Translated from Turkish by Translators For Justice
Press Release Concerning The Pronouncement of the Governorship of Istanbul About the Silivri Trial on August 5th and Concerning the Decision of High Criminal Court No 13, Which Violated the Principle of Openness
1. It has been ascertained that Istanbul Special Court no 13, namely High Criminal Court No 13, ruled that no viewer except MPs and press members is allowed to be in the court in Silivri Prison on August 5th, 2013 and hear the judgment on the case, publicly known as Ergenekon. Istanbul Governor’s Office reported that those who want to go to the location of the trial would violate the Law on Meetings and Demonstrations and measures will be taken against those who still want to go and these measures “will be undertaken incrementally until whichever stage is necessary”.
2. Under the article 141 of the Constitution and Code of Criminal Procedure 182/1, the trial is open to everyone. In order to restrict the openness principle, public safety must be at risk and make this restriction clearly necessary. Even in this case, the judgment and the justification for the restriction have to be announced publicly in an open court. It cannot even be claimed that public safety is under threat in the courtroom established in the middle of a campus of the high-security prison. It means that there are no legal requirements for the restriction of the openness principle of the trial. In fact, the trial’s taking place about 100 km away from the city and in a hall in the prison is also of itself indicative of the violation of the principle by the hand of the government. One of the major reasons behind the series of illegalities in the referred proceedings until this stage is maintained in an environment being far away from public and creating psychological pressure because of prison conditions.
3. On the other hand, on the basis of article 203 regarding “Order and Discipline of Hearing” and continuation of the articles of the Code of Criminal Procedure, the prohibition of the audience excluding certain persons cannot be decided in any way. The violation of the openness principle of the hearing is a contrary application proceeding in an arbitrary manner.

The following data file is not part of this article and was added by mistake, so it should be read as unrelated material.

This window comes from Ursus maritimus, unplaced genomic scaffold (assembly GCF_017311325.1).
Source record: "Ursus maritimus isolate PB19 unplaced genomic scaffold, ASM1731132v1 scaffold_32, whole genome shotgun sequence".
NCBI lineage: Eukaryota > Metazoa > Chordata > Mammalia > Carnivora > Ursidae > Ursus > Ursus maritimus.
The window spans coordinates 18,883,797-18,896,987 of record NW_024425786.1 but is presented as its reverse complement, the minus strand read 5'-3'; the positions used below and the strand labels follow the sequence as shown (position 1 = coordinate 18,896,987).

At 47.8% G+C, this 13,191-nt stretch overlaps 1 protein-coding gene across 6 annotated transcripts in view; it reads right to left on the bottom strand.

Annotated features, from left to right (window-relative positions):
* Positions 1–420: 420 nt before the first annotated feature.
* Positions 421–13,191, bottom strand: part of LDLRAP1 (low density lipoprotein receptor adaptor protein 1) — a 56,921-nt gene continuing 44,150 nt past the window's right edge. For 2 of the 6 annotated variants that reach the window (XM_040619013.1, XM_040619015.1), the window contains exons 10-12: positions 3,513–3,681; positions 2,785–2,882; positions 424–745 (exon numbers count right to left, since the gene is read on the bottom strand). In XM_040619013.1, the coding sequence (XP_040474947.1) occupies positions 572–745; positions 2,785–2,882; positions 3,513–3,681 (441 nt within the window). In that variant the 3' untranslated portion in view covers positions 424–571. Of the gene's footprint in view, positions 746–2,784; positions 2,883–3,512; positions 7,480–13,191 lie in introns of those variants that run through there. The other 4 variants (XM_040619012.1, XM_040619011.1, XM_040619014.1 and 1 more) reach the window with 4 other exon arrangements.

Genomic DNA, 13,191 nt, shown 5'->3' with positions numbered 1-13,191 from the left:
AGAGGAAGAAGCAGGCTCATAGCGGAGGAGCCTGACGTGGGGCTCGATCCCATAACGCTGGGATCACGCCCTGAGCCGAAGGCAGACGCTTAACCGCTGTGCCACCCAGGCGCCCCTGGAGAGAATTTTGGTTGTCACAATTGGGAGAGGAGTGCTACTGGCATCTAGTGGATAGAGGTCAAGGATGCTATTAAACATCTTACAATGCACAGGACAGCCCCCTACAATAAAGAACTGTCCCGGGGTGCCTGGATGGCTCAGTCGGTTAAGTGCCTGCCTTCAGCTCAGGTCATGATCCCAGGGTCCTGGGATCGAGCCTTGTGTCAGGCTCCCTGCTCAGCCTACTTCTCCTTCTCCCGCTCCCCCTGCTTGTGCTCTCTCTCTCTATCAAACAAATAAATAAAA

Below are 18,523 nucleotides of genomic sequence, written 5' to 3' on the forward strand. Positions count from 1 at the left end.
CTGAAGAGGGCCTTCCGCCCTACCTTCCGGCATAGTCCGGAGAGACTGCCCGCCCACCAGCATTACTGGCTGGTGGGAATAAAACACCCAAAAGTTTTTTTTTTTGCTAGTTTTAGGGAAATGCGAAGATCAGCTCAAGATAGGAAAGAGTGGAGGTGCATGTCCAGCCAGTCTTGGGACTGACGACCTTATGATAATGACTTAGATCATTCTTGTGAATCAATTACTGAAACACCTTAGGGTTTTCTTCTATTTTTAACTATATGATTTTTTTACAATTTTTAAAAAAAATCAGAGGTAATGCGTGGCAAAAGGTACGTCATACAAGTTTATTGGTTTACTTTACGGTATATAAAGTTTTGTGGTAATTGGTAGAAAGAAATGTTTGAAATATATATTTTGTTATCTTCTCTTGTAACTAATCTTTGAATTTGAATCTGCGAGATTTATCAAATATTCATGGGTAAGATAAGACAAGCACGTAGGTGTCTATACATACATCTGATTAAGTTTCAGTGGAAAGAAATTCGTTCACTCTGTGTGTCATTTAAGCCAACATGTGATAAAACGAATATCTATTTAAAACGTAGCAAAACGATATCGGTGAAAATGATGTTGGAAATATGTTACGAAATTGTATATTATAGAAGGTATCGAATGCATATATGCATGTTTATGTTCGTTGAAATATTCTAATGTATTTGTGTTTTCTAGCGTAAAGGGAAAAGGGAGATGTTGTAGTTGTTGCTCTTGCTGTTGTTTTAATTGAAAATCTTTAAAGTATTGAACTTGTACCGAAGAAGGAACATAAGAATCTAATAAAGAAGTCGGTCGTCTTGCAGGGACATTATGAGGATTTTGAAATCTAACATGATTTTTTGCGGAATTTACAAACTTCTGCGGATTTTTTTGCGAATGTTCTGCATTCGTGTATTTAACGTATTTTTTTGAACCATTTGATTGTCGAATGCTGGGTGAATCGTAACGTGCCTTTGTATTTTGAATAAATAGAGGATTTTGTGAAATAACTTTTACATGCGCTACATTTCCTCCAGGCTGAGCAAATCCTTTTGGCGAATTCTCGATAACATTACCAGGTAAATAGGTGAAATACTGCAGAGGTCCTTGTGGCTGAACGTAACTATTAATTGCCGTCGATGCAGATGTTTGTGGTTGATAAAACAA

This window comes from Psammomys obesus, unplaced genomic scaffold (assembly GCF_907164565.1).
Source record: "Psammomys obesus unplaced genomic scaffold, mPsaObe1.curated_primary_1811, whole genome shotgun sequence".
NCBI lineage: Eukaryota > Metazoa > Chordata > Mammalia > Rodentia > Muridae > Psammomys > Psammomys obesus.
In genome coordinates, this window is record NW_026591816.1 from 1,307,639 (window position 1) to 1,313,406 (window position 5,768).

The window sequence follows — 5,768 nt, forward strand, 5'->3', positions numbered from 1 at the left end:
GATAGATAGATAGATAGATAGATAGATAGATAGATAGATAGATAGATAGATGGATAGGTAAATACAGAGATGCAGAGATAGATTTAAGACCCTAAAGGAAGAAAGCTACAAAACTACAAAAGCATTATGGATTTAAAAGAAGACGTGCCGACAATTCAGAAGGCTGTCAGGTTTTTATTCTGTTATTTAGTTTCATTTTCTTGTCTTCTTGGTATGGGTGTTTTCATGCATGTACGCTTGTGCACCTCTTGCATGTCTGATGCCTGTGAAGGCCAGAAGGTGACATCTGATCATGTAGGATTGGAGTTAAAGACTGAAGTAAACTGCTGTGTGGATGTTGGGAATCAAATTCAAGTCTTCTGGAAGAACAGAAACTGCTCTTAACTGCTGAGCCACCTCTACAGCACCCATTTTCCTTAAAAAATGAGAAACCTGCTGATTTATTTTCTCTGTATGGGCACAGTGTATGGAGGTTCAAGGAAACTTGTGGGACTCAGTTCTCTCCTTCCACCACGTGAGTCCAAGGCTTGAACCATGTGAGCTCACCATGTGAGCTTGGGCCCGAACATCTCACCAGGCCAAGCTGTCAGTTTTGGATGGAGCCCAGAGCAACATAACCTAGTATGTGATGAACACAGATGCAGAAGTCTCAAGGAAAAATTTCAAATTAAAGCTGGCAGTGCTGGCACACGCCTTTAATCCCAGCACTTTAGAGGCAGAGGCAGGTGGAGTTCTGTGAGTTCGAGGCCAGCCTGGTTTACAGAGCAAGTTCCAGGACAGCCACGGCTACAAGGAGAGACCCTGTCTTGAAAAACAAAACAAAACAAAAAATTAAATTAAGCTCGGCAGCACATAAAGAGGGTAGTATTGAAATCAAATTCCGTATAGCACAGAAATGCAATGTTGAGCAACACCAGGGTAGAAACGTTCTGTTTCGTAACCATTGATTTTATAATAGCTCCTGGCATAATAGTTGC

4. The aforementioned unlawful decision of the Court and the public statement of the Istanbul Governor’s Office referring to this restriction create the perception that the governorship and the court are acting together in agreement. However, a precondition for democracy is the presence of the independent and impartial judiciary and the separation of powers. That the governorship not the court pronounced this decision is an extremely unfortunate development that emphasizes the unity of the executive and the judiciary.
5. The press release of Istanbul Governor’s Office constitutes a direct violation of the provision “The Freedom of Travelling” under the Constitution Article 23 as well as the violation of Article 34 which states that “Everyone has the right to hold unarmed and peaceful meetings and demonstrations without prior permission .” According to the institutional judicial opinion of the European Court of Human Rights, blocking and dispersing peaceful demonstrators by using force is a violation of the Convention. Undoubtedly, the governorship must take the necessary measures to ensure the safety of the trial. However, in a constitutional state, the security cannot be provided through prohibition but through solicitous arrangements protecting the fundamental rights and freedoms.
6. Therefore, the illegal decision of the Governor’s Office about the prohibitions as well as their statement regarding use of force against those who want to come to the place of the trial are violations of “Freedom of Expression” in article 10 of the European Convention on Human Rights and the ”Freedom of Assembly” in article 11, intended for the realization of Article 10.
7. All articles of Meetings and Demonstrations Law, no 2911, which are taken as the basis for the decision of the Governorship should be interpreted in the light of the Constitution and the European Convention on Human Rights. Under the Constitution article 90, the provisions against the European Convention on Human Rights should by no means find any scope of implementation.
8. Governor’s Office announcement, which can only be seen in a police state, is a summary of what happened in this case. The Court seems to disclose the judgment secretly and perhaps in embarrassment instead of in public which is how it is supposed to be.
In spite of all the experiences, as the Union of Bar Associations of Turkey, we are still willing to rely on the judiciary. With our explanatory grounds, we consider the call publicly as a task for the court to revise its unlawful decision; for the Governorship of Istanbul to withdraw its statement in the name of democracy, constitutional state and human rights.
Att. Prof. Metin Feyzioğlu
President of Union of Turkish Bar Associations